(AP) Bangor, Maine: The place where diverted flights go
By GLENN ADAMS and DAVID SHARP
Given the size of the place, the name “Bangor International Airport” might seem a little grandiose. But the airport actually gets an outsize share of international visitors.
Of course, many of them are accidental tourists who would rather not be here at all.
Because the airport is on the far northeastern edge of the U.S., incoming trans-Atlantic flights confronted with terrorist threats or unruly passengers are often diverted to Bangor, population 33,000.
The latest such incident happened Tuesday and involved a French passenger who caused a security scare when she told a US Airways crew she had a surgically implanted device. The jet had been traveling from Paris to Charlotte, N.C., with 188 people aboard.
“The general public might not know exactly where Bangor, Maine, is on the map,” said interim airport director Tony Caruso. But “in the aviation industry, the Bangor, Maine, name is well known, and we have a well-earned reputation for handling these types of situations.”
It’s the last major U.S. airport for jets headed east across the Atlantic and the first for incoming flights, and though it has only a single runway, it is more than 11,000 feet long, long enough for the space shuttle.
Before 9/11, the airport saw plenty of air-rage episodes, with drunken and disruptive passengers being dropped off in Bangor and spending the night in the local lockup. In the decade since the terrorist attacks, the number of diverted flights has dropped, but the cases are more likely to involve security threats, such as passengers on the no-fly list.
One of the most notorious incidents came in 2004, when a flight was diverted to Bangor after officials discovered Yusuf Islam, the singer formerly known as Cat Stevens, was aboard. He was on a no-fly list and barred from the U.S., so he was sent back to London.
Two years ago, a jetliner set down in Bangor after a former Air Force intelligence officer who had taken a prescription sleep aid claimed he had dynamite.
In 2008, a passenger from Ireland found himself in Bangor after he smoked a cigarette in a bathroom, punched an off-duty airline employee and made threats about hijacking or destroying the plane, authorities said.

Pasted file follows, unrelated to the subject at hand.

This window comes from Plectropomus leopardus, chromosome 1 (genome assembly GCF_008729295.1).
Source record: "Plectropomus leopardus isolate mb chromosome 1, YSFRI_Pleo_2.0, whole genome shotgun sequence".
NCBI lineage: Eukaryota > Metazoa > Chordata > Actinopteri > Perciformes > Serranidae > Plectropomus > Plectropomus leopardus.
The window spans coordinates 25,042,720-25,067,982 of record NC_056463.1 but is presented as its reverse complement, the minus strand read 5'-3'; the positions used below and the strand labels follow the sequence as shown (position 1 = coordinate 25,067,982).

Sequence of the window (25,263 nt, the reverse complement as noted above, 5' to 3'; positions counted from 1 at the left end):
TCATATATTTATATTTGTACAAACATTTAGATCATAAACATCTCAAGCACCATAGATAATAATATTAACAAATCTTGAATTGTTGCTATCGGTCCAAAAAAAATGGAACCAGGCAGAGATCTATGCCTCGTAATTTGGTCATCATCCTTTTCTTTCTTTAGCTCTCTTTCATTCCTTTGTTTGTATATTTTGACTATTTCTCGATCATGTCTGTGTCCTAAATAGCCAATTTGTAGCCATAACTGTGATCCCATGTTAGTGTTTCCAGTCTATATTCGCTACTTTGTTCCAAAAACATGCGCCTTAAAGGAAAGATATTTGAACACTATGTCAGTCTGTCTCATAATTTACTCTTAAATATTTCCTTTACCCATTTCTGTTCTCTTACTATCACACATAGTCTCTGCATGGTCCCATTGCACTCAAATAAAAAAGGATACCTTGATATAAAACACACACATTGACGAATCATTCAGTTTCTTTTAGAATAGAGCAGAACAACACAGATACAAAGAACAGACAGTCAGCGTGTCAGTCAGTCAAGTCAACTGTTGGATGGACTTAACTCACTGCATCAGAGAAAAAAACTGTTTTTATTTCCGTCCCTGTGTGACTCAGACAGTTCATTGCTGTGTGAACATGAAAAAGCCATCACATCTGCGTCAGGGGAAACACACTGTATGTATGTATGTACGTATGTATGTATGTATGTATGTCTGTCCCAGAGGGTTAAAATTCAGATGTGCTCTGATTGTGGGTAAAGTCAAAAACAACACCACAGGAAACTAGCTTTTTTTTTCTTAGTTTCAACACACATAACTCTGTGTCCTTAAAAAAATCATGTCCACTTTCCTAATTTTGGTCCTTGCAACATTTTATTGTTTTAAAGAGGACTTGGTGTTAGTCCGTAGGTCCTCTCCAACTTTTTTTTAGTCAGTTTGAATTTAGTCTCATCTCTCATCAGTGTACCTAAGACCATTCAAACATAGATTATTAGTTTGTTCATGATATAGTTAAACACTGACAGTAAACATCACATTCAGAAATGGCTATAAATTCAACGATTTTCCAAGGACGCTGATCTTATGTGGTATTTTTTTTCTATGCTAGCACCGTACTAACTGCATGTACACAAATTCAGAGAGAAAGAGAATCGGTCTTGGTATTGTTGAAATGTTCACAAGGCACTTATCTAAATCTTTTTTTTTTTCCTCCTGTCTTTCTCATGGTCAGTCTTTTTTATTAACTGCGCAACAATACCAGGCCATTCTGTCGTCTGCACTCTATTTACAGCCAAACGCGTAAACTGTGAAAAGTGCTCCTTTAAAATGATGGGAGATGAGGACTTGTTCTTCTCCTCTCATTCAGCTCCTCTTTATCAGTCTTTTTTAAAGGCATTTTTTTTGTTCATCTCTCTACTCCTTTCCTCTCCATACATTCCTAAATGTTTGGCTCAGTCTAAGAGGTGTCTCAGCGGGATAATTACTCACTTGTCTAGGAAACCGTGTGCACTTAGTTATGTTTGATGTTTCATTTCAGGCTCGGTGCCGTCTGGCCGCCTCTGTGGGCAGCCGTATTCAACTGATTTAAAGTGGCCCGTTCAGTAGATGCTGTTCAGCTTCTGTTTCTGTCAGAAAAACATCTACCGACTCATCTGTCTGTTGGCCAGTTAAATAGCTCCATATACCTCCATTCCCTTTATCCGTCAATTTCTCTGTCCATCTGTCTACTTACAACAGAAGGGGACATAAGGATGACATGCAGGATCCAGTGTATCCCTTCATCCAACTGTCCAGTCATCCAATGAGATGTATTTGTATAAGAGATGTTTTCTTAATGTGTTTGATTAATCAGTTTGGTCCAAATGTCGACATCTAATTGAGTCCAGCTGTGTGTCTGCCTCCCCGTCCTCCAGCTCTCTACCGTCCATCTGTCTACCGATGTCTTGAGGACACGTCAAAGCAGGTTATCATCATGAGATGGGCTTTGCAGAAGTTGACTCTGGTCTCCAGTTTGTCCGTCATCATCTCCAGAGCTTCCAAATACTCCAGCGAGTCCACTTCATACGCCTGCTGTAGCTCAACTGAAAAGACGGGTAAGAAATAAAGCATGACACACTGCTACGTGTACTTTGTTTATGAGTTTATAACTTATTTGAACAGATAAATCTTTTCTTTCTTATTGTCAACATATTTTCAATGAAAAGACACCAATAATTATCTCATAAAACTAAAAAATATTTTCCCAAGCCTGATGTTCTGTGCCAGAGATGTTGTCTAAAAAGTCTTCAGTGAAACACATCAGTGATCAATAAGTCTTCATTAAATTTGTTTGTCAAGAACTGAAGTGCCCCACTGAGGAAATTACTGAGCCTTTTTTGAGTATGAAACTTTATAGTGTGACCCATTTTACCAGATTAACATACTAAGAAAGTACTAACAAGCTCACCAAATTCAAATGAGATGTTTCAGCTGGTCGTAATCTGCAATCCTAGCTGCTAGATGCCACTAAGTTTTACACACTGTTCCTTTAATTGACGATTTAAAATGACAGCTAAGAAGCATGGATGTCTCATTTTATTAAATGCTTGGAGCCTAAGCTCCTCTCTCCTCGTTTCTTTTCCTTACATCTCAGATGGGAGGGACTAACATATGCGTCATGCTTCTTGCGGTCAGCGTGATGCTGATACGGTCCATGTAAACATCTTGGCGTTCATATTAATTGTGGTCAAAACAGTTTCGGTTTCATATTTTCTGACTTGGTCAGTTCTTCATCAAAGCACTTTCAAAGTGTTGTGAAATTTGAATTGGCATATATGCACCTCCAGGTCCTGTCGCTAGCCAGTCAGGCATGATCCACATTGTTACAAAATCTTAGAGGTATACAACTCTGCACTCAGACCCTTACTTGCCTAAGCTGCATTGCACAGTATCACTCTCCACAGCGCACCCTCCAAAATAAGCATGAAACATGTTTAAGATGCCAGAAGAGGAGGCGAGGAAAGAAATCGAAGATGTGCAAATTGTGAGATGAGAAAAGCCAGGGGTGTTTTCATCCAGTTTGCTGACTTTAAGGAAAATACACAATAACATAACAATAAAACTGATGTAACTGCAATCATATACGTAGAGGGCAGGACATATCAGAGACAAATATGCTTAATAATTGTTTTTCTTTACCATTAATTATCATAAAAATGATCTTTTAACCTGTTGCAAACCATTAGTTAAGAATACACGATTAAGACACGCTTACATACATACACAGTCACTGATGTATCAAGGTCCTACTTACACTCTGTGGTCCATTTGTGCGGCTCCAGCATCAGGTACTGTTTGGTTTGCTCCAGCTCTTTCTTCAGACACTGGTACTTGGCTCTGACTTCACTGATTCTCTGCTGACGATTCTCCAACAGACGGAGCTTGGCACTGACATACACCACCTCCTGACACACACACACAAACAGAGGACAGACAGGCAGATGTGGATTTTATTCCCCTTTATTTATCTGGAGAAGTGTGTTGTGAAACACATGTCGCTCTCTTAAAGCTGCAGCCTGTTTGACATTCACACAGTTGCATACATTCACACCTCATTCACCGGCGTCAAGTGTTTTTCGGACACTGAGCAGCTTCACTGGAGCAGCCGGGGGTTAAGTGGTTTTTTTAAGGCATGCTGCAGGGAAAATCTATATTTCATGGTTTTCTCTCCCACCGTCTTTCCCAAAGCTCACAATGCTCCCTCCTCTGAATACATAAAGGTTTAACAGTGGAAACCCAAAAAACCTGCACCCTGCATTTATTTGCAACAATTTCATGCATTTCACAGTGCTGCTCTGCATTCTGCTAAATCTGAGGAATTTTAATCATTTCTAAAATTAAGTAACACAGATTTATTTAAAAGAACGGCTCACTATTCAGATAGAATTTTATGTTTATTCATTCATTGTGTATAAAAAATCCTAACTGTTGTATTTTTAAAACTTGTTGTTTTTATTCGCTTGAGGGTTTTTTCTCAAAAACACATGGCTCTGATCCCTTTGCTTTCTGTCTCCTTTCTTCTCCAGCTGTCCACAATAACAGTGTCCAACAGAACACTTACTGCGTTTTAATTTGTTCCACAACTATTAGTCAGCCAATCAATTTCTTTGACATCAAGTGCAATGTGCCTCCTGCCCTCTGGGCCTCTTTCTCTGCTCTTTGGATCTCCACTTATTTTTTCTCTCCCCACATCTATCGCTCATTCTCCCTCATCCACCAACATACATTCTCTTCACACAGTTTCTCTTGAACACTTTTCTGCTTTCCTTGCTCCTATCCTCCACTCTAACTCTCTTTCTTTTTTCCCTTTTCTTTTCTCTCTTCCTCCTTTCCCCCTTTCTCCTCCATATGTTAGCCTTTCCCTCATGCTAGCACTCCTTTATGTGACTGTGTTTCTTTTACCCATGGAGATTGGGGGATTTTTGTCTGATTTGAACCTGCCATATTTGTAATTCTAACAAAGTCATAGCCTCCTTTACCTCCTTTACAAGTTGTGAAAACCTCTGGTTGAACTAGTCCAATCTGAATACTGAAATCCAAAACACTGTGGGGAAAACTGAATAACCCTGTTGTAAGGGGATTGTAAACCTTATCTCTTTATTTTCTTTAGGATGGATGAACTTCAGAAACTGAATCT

Sometimes diverted planes go to eastern Canada. But U.S. airline flights are usually brought into Maine, where offenders are subject to U.S. law.
By now, the Bangor airport has fine-tuned its response.
With 40 minutes’ notice on Tuesday, authorities assembled a team after getting word that US Airways Flight 787 was coming in for a landing. Firefighters from the Air National Guard, ambulance crews, police officers, bomb-sniffing dogs and federal agents were ready when the plane touched down, escorted by a pair of F-15 fighter jets.
Buses took the passengers to the terminal, where a caterer quickly lined up sandwiches and sodas. Donated cellphones were available for free long-distance calls. The passengers were soon put back on the plane and sent on their way.
The Rev. Ed Pavy would have preferred an uneventful flight instead of a 3 1/2-hour stopover in Bangor. But he said passengers were treated well and local officials were professional.
“They were all about their business. They knew exactly what they were doing,” said the campus minister, part of a group from Campbellsville University in Kentucky that was returning from a mission trip to Niger.
When they landed, the passengers didn’t know exactly where they were. If they knew Bangor at all, they probably thought of Stephen King, the horror writer who lives here in a house with a metal gate adorned with bat wings.
Bangor was once Maine’s lumber center and home to many timber barons. There’s a statue of Paul Bunyan downtown. Pavy recalled seeing plenty of woods before he landed.
“It may be in the middle of nowhere, but it served a valuable function,” he said.
The diverted flights represent a tiny part of activity at the Bangor International Airport, which is home to a Maine Air National Guard wing and serves as a busy refueling hub for military aircraft carrying personnel and cargo to and from Europe and the Middle East.
Since 2004, the airport has handled 21 cases in which aircraft had to land for security reasons, compared with 388 for fuel, 139 for bad weather, 50 for medical emergencies and 49 for maintenance problems, Caruso said.
Each time this happens, the airport gets $2,000 to $3,000 for landing fees, ground-handling fees and fuel costs, which adds up to a small profit for the airport, he said.
Stuart Frankel, a passenger from Baltimore aboard the US Airways flight, said he liked the scenery and the hospitality so much that he hopes to return to Maine for a vacation.
“I was impressed by how kind and nice the people were,” he said. “Just the whole attitude is, `How can we help you?’ It makes me as someone who’s never been to the area want to come back.”